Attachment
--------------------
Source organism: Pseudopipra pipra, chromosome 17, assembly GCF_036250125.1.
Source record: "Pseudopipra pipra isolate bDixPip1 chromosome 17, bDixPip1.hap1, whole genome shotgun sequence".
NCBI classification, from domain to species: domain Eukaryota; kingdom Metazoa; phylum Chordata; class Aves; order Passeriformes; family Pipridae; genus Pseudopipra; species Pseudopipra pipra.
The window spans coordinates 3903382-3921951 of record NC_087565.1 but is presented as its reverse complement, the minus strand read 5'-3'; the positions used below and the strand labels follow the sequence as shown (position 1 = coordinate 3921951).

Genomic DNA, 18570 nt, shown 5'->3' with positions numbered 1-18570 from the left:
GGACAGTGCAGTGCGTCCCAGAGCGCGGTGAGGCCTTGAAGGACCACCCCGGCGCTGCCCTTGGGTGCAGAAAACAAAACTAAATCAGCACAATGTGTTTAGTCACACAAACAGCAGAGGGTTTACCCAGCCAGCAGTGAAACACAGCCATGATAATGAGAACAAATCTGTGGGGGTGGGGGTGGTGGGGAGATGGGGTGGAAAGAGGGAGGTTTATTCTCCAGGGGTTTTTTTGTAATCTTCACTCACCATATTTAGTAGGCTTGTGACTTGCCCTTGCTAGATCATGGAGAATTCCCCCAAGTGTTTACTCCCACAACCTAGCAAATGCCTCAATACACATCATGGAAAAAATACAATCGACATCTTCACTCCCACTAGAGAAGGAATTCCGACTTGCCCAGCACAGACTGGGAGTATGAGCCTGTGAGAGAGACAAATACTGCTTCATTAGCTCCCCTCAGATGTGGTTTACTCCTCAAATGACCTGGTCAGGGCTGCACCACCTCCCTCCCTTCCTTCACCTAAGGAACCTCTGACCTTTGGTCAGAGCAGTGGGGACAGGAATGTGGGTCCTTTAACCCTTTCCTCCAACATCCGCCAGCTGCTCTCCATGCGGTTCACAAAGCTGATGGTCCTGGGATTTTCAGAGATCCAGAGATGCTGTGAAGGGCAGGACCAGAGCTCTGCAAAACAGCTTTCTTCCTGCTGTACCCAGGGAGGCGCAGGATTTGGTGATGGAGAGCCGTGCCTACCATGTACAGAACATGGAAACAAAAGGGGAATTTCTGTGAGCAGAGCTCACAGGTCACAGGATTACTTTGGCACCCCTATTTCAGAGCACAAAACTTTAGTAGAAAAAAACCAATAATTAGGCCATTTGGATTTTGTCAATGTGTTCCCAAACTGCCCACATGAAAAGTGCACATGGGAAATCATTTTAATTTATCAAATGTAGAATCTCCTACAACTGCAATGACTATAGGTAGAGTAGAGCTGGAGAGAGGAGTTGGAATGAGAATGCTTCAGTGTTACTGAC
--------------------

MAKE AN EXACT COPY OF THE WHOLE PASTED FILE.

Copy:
Source organism: Pseudopipra pipra, chromosome 17, assembly GCF_036250125.1.
Source record: "Pseudopipra pipra isolate bDixPip1 chromosome 17, bDixPip1.hap1, whole genome shotgun sequence".
NCBI classification, from domain to species: domain Eukaryota; kingdom Metazoa; phylum Chordata; class Aves; order Passeriformes; family Pipridae; genus Pseudopipra; species Pseudopipra pipra.
The window spans coordinates 3903382-3921951 of record NC_087565.1 but is presented as its reverse complement, the minus strand read 5'-3'; the positions used below and the strand labels follow the sequence as shown (position 1 = coordinate 3921951).

Genomic DNA, 18570 nt, shown 5'->3' with positions numbered 1-18570 from the left:
GGACAGTGCAGTGCGTCCCAGAGCGCGGTGAGGCCTTGAAGGACCACCCCGGCGCTGCCCTTGGGTGCAGAAAACAAAACTAAATCAGCACAATGTGTTTAGTCACACAAACAGCAGAGGGTTTACCCAGCCAGCAGTGAAACACAGCCATGATAATGAGAACAAATCTGTGGGGGTGGGGGTGGTGGGGAGATGGGGTGGAAAGAGGGAGGTTTATTCTCCAGGGGTTTTTTTGTAATCTTCACTCACCATATTTAGTAGGCTTGTGACTTGCCCTTGCTAGATCATGGAGAATTCCCCCAAGTGTTTACTCCCACAACCTAGCAAATGCCTCAATACACATCATGGAAAAAATACAATCGACATCTTCACTCCCACTAGAGAAGGAATTCCGACTTGCCCAGCACAGACTGGGAGTATGAGCCTGTGAGAGAGACAAATACTGCTTCATTAGCTCCCCTCAGATGTGGTTTACTCCTCAAATGACCTGGTCAGGGCTGCACCACCTCCCTCCCTTCCTTCACCTAAGGAACCTCTGACCTTTGGTCAGAGCAGTGGGGACAGGAATGTGGGTCCTTTAACCCTTTCCTCCAACATCCGCCAGCTGCTCTCCATGCGGTTCACAAAGCTGATGGTCCTGGGATTTTCAGAGATCCAGAGATGCTGTGAAGGGCAGGACCAGAGCTCTGCAAAACAGCTTTCTTCCTGCTGTACCCAGGGAGGCGCAGGATTTGGTGATGGAGAGCCGTGCCTACCATGTACAGAACATGGAAACAAAAGGGGAATTTCTGTGAGCAGAGCTCACAGGTCACAGGATTACTTTGGCACCCCTATTTCAGAGCACAAAACTTTAGTAGAAAAAAACCAATAATTAGGCCATTTGGATTTTGTCAATGTGTTCCCAAACTGCCCACATGAAAAGTGCACATGGGAAATCATTTTAATTTATCAAATGTAGAATCTCCTACAACTGCAATGACTATAGGTAGAGTAGAGCTGGAGAGAGGAGTTGGAATGAGAATGCTTCAGTGTTACTGAC